1920s[edit]

In 1925, the hotel was renamed the Great Southern Hotel following the merger of the various railway companies in southern Ireland into the Great Southern Railways Company.

1930s[edit]

On Monday October 23, 1933, Charles Lindbergh and his wife arrived in Galway after landing his seaplane near Mutton Island. The Lindbergh’s visit to Galway was part of an aerial survey being conducted by Pan Am. They stayed in the Great Southern Hotel, where they met with some local dignitaries.

1940s[edit]

Business was excellent prior to World War II, but when war broke out, people stopped traveling. During the war years the staff received rations of butter, tea and sugar from the hotel. Although business suffered during the war, the following year, 1946, proved excellent with the hotel overrun with tourists, so much so, that they had to be accommodated in the lobby and any section were people could manage a nights sleep. Córas Iompair Éireann was formed through an amalgamation of railways into public ownership, and subsequently Great Southern Hotels then fell under ownership of CIE.

1950s[edit]

In June 1952, Brian Collins became General Manager. Brian Collins’ legacy in the city is the Galway International Oyster Festival. Brian Collins and Brendan Allen a prominent local businessman approached Paddy Burke of Clarinbridge and suggested the idea of holding an oyster festival to celebrate the opening of the oyster season. A year later, September 1954, the first Galway International Oyster Festival was held at Paddy Burke’s Pub in Clarinbridge and it has continued to present times. In 1953, Queen Salote of the Tonga Islands stayed during her official visit to Ireland. Queen Salote was a rather large woman and a special sized bed had to be shipped from England in order to ensure her a good nights sleep.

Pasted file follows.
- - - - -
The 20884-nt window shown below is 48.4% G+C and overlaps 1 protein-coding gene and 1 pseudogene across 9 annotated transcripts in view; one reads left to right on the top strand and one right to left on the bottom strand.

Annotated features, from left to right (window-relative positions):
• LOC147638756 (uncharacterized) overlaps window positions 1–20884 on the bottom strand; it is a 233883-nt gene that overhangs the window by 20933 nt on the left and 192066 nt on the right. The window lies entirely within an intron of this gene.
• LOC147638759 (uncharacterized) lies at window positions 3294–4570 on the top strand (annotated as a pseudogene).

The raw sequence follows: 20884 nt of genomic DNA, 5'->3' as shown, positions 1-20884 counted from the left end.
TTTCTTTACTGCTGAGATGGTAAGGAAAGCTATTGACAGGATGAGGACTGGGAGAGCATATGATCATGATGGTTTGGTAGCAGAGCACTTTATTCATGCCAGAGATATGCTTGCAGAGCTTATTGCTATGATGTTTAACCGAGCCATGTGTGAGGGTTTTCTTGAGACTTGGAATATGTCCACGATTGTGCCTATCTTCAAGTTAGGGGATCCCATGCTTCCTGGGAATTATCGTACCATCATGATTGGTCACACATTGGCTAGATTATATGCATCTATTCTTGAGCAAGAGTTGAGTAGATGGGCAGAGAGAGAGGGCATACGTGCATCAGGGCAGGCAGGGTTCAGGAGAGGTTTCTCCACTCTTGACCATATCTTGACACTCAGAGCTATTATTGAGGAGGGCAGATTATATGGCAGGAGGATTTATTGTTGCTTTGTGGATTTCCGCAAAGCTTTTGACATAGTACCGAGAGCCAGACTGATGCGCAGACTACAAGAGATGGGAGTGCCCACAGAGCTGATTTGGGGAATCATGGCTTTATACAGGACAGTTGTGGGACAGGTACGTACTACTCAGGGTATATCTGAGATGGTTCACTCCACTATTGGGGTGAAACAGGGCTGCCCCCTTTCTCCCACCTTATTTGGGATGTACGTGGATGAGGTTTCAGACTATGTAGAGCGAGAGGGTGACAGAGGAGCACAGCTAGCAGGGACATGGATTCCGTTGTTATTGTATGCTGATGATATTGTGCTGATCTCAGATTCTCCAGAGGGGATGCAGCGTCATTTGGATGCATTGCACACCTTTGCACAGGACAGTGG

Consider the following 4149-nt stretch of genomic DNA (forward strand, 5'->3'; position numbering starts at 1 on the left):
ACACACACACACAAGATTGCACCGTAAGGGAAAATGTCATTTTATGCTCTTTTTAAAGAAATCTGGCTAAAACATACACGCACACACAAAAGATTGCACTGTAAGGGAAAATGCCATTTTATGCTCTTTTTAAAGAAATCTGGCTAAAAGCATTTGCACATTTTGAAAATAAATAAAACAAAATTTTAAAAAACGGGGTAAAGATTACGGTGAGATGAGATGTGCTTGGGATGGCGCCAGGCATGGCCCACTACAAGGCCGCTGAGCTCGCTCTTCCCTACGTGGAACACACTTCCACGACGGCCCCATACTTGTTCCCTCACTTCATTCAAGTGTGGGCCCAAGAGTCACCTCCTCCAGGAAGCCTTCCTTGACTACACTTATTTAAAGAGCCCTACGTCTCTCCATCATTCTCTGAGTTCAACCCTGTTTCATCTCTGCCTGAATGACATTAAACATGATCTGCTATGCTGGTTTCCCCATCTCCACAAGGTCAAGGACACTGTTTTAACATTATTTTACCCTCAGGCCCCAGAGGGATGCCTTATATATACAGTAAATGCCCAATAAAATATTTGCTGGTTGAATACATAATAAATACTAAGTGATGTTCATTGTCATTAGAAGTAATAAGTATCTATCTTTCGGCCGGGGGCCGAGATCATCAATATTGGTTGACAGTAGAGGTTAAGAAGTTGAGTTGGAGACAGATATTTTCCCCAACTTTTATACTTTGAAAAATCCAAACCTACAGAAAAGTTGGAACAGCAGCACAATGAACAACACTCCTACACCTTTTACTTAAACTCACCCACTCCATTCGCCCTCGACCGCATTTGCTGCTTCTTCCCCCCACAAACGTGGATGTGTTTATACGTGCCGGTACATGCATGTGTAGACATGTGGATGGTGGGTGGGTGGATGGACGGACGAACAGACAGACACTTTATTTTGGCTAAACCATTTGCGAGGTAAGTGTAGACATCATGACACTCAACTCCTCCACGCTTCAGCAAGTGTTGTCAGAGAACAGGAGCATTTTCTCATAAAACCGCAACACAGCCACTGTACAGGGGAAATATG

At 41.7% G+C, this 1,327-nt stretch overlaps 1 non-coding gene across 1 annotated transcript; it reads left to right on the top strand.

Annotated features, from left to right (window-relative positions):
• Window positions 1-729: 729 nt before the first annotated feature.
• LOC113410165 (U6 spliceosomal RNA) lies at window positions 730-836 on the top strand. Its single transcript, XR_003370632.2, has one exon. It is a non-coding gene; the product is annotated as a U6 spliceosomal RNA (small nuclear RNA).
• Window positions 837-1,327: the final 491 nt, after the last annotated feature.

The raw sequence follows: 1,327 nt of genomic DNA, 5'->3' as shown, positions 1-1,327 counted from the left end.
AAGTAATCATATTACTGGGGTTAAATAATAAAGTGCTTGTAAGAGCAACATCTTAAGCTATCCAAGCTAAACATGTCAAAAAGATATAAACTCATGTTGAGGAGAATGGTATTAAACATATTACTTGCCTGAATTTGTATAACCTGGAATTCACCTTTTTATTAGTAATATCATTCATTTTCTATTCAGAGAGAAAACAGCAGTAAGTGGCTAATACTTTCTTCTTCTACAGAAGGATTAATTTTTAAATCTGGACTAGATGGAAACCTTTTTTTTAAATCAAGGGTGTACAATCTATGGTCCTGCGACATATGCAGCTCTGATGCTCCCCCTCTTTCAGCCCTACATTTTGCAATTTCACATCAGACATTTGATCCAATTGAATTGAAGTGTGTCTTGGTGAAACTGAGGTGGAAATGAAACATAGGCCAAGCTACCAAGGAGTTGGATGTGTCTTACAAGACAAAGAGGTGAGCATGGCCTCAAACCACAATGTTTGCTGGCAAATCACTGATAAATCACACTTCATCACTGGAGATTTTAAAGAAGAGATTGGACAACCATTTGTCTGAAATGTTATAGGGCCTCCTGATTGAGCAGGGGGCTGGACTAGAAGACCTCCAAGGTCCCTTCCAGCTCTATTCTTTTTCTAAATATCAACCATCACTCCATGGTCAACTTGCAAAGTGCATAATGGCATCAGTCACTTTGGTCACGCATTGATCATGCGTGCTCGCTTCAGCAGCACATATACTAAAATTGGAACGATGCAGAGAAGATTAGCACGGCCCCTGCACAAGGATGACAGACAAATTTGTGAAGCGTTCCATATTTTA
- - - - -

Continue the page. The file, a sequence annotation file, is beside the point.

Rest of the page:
Modern Times[edit]

In 2006 the Great Southern Hotels group was sold and the Galway Hotel was bought by Gerry Barrett's Monogram Hotel Group.[1][2]

Monogram Hotels renamed the Galway hotel ‘Hotel Meyrick’ as the original name for Eyre Square was Meyrick Square. The Company have also refurbished the hotel's public areas.

Famous Guests[edit]

Presidents included Sean T. O'Kelly, Éamon de Valera, Erskine Childers, Patrick Hillery, Cearbhall O'Dalaigh and Mary Robinson visited for lunch, as did President Charles De Gaulle of France.

Taoisigh included John A. Costello, Sean Lemass, Garret FitzGerald, Charles Haughey and Bertie Ahern.

Footballers included George Best, Kenny Dalglish, Alan Hansen and John Aldridge.

Lord Oranmore and Browne would take over the 5th floor for two weeks during the shooting season and his guests included actors, writers and other titled people. Other members of the peerage who stayed at the hotel include Lord Longford and Lord Killanin.

Musicians & Singers who stayed at the hotel include the Furey Brothers, the Clancy Brothers, The Dubliners, Paddy Maloney of the Chieftains and Papal Count John McCormack.

Actors who visited the hotel include Siobhan McKenna, Ray McAnally, Rex Harrison, David Hemmings, Bing Crosby and his wife Cathy, Micheal Mac Liammoir, Hilton Edwards, Gabriel Byrne, John Ford and David Lean, Richard Harris, Fred Astaire, Jack Nicholson, Anjelica Huston, John Huston, Paul Newman (Mackintosh Man), John Wayne and Maureen O'Hara, Victor McLagan and Barry Fitzgerald.

Writers who stayed at the hotel include John B. Keane, Brendan Behan and Liam O'Flaherty. Liam O'Flaherty stayed at the hotel over long periods of time during the late 1940s.

References[edit]

External links[edit]

Coordinates: 53°16′26″N 9°02′52″W / 53.27396°N 9.04786°W / 53.27396; -9.04786